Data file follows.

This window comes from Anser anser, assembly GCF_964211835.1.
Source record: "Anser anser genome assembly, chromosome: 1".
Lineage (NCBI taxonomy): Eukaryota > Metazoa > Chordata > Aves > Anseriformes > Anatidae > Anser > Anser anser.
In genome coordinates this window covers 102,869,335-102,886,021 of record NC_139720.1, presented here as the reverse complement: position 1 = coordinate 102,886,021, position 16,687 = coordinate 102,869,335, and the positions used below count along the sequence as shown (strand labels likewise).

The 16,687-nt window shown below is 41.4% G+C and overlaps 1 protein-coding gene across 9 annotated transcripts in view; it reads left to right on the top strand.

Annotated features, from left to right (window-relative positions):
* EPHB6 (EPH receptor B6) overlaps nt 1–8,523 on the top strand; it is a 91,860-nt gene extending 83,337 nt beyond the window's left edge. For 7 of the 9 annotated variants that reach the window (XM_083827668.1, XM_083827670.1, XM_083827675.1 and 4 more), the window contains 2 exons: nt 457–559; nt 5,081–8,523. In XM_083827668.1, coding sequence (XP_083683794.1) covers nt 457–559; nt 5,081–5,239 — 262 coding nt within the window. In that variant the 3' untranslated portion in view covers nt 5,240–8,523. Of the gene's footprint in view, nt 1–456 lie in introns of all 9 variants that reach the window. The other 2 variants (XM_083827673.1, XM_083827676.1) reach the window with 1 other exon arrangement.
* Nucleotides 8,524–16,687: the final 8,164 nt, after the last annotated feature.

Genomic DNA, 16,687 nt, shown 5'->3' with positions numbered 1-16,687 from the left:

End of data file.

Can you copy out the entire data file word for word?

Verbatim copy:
This window comes from Anser anser, assembly GCF_964211835.1.
Source record: "Anser anser genome assembly, chromosome: 1".
Lineage (NCBI taxonomy): Eukaryota > Metazoa > Chordata > Aves > Anseriformes > Anatidae > Anser > Anser anser.
In genome coordinates this window covers 102,869,335-102,886,021 of record NC_139720.1, presented here as the reverse complement: position 1 = coordinate 102,886,021, position 16,687 = coordinate 102,869,335, and the positions used below count along the sequence as shown (strand labels likewise).

The 16,687-nt window shown below is 41.4% G+C and overlaps 1 protein-coding gene across 9 annotated transcripts in view; it reads left to right on the top strand.

Annotated features, from left to right (window-relative positions):
* EPHB6 (EPH receptor B6) overlaps nt 1–8,523 on the top strand; it is a 91,860-nt gene extending 83,337 nt beyond the window's left edge. For 7 of the 9 annotated variants that reach the window (XM_083827668.1, XM_083827670.1, XM_083827675.1 and 4 more), the window contains 2 exons: nt 457–559; nt 5,081–8,523. In XM_083827668.1, coding sequence (XP_083683794.1) covers nt 457–559; nt 5,081–5,239 — 262 coding nt within the window. In that variant the 3' untranslated portion in view covers nt 5,240–8,523. Of the gene's footprint in view, nt 1–456 lie in introns of all 9 variants that reach the window. The other 2 variants (XM_083827673.1, XM_083827676.1) reach the window with 1 other exon arrangement.
* Nucleotides 8,524–16,687: the final 8,164 nt, after the last annotated feature.

Genomic DNA, 16,687 nt, shown 5'->3' with positions numbered 1-16,687 from the left: